Mediocrity Trumps Greatness – The Miami Heat

It might seem silly and ungrateful that I whine about the Miami Heat when they have one of the better records in the NBA, but I truly believe that when you combine two of the top players who ever played the game in Dwyane Wade and LeBron James, the Heat should be competing for one of the top ten records in the history of the league.

Many argue that by putting all their eggs in a delicate basket the Heat could not afford to fill the rest of the roster with quality parts. But let’s compare the roster of the team with the greatest record of all time, the 1996 Chicago Bulls. They had Michael Jordan and Scottie Pippen, but beyond that the only player who made an all-star team was Dennis Rodman. Rodman was an all- time great rebounder and defender but wouldn’t even consider taking a shot in a game. Meanwhile, the Miami Heat also have Chris Bosh who has a career stat line of 20 points and 9 rebounds accompanied by a roster filled with veterans with impressive resumes. The difference is the Chicago Bulls  were managed by Phil Jackson, a coach who convinced role players to hustle and scratch and claw for every loose ball while the Heat are coached by Erik Spoelstra, a man whose level of competence lies somewhere between the captains of the Titanic and the Exxon Valdez. And this year’s Heat team has crashed into icebergs and polluted our precious Earth.

There are those that defend Spoelstra and blame the talent rather than the management. Some say Wade and LeBron are ball hogs and since you can only play with one ball at a time, this experiment was doomed to fail. These fools have not watched many Heat games this year. Wade and LeBron are two of the most gifted and creative passers to ever play the game. They don’t need many shots to get their points and seem to relish an impressive assist over raising their scoring average.

What has caused the Heat’s offense to fail at inopportune times is the lack of movement from both players and the ball. Much too often the offense consists of LeBron James dribbling the ball, a big man trying to set a screen, and the three other Heat players standing at the three point line waiting to jack up a long range shot. It is predictable and easy to stop.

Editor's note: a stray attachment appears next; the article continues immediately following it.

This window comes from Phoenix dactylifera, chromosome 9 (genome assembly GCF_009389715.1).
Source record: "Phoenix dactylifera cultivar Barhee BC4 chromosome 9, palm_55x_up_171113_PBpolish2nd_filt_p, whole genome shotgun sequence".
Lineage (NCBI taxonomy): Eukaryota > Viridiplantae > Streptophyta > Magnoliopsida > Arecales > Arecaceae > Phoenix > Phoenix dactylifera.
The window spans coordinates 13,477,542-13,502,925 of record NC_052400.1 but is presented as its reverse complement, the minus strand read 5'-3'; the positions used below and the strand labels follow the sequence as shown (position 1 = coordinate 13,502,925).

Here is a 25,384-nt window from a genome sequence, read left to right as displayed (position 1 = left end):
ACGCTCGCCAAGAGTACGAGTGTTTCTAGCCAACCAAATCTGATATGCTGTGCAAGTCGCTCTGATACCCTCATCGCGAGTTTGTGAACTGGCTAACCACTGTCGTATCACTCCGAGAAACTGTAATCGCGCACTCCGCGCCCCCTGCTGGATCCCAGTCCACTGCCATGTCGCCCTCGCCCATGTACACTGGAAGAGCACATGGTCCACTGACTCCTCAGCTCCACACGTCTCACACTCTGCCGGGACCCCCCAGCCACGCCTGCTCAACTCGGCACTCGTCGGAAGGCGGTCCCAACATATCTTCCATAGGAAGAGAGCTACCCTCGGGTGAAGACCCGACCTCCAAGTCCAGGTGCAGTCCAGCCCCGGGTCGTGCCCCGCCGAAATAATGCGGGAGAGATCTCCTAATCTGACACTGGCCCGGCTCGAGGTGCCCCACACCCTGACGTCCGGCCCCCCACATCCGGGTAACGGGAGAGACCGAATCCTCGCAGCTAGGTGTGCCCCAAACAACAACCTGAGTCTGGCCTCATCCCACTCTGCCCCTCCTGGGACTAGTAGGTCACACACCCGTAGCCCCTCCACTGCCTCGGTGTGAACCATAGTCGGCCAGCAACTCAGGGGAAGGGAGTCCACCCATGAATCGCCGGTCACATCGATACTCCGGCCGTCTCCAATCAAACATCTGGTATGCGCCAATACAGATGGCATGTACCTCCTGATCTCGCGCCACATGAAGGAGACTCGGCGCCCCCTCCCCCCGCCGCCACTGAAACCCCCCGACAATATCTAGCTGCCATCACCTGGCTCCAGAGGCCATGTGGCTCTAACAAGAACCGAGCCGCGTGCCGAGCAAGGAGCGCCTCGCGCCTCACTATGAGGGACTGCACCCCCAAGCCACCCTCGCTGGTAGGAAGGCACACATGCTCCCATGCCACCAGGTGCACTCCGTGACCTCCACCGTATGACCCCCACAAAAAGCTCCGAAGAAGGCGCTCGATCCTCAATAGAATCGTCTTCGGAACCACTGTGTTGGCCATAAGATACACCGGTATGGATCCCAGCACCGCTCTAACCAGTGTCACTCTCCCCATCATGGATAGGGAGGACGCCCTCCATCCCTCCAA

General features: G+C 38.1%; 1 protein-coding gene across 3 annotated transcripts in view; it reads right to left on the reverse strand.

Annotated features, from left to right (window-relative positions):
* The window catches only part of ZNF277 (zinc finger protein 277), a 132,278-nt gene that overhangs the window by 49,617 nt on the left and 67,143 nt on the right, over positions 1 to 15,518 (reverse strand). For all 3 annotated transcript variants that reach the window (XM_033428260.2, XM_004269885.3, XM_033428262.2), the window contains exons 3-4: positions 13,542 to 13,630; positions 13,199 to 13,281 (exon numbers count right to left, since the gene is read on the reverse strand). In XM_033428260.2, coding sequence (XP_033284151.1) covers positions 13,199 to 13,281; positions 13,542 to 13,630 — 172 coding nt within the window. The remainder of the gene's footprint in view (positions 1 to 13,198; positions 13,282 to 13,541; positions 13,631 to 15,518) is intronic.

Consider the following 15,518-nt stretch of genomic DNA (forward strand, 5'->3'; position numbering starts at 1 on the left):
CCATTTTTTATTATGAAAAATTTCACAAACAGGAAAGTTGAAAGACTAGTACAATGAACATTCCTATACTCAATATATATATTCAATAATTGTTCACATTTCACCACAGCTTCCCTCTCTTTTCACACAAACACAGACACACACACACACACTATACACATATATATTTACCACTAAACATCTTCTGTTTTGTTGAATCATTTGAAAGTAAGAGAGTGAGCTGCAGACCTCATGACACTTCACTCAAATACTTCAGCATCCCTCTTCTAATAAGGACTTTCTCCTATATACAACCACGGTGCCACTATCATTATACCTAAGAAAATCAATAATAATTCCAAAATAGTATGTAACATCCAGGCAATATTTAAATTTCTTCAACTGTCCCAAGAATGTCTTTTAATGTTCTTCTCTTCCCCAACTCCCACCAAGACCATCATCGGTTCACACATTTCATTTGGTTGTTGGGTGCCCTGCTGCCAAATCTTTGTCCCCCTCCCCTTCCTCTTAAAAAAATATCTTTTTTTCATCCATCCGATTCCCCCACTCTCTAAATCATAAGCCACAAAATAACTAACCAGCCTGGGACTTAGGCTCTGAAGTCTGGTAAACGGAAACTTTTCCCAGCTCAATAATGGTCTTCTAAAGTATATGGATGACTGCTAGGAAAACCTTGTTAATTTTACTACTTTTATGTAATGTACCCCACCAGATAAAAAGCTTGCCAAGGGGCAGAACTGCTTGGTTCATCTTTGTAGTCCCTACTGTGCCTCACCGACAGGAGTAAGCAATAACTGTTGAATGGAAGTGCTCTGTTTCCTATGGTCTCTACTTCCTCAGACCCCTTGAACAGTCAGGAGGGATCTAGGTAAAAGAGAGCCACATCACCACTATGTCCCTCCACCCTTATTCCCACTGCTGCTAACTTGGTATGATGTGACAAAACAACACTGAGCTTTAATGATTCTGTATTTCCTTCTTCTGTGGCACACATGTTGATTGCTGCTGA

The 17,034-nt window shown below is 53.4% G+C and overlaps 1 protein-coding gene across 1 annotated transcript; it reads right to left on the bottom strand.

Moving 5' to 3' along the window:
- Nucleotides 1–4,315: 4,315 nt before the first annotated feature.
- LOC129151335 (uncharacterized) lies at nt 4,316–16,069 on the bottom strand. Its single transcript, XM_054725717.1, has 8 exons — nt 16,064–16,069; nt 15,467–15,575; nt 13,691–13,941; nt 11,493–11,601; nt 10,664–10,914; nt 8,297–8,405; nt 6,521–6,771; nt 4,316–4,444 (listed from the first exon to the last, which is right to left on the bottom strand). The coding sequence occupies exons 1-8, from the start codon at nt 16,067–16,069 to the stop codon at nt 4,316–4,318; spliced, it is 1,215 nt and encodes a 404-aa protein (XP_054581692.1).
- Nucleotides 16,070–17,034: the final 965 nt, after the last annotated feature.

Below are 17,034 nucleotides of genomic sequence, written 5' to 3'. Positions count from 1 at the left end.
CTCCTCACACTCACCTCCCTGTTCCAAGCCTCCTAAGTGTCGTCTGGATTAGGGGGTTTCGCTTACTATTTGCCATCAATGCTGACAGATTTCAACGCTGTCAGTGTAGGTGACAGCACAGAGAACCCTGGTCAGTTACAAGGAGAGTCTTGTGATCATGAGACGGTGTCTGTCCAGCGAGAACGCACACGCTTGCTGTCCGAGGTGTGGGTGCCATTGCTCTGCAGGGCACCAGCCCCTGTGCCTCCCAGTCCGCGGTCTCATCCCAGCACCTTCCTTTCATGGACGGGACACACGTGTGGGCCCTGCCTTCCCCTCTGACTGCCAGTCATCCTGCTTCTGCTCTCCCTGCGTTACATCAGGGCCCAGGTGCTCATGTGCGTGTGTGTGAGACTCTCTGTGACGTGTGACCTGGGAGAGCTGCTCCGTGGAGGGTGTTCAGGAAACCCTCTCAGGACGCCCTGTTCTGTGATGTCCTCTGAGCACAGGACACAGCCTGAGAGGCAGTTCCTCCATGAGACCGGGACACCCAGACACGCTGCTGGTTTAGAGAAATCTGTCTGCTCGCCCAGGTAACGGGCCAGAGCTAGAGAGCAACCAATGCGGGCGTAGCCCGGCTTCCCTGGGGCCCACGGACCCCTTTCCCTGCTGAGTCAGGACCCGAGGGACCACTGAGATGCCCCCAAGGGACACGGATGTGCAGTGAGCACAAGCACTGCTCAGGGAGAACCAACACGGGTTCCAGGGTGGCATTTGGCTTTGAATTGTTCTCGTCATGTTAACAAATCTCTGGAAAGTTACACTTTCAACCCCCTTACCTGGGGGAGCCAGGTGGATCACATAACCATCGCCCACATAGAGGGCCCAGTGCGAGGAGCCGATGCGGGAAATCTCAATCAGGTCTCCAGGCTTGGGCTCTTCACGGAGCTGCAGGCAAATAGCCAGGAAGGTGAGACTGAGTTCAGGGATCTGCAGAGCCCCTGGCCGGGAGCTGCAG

When the Heat are running the fast break they have already made some of the most breathtaking plays in the history of the game. Wade tossed a perfect full court alley-oop pass to LeBron James that would be the envy of any football coach. Another time LeBron saved a ball from going out of bounds and threw the most precise pass over his head for an easy dunk by the center. But those plays rely on improvisation and instinct. It is at the end of the game when the defense is already set that the Heat struggle mightily. The creativity that is in the bones of the Heat’s great players is sorely lacking in the team’s playbook.

Over the all-star break when the league’s top players converged, some of the Celtics began running an entire series of plays from the Heat’s playbook. Miami’s half court offense was so predictable that other teams not only knew how to stop it they knew how to execute it better than Miami. Again the fault has to lie with the coach. Erik Spoelstra has had eight months to figure out how to make this work and continues to fail. This would be the equivalent of being the leader of the richest country in the world and not being able to figure out to distribute the wealth to your citizens.

I suppose with his boyish  good looks once Spoelstra gets canned  he could fit right into Congress.


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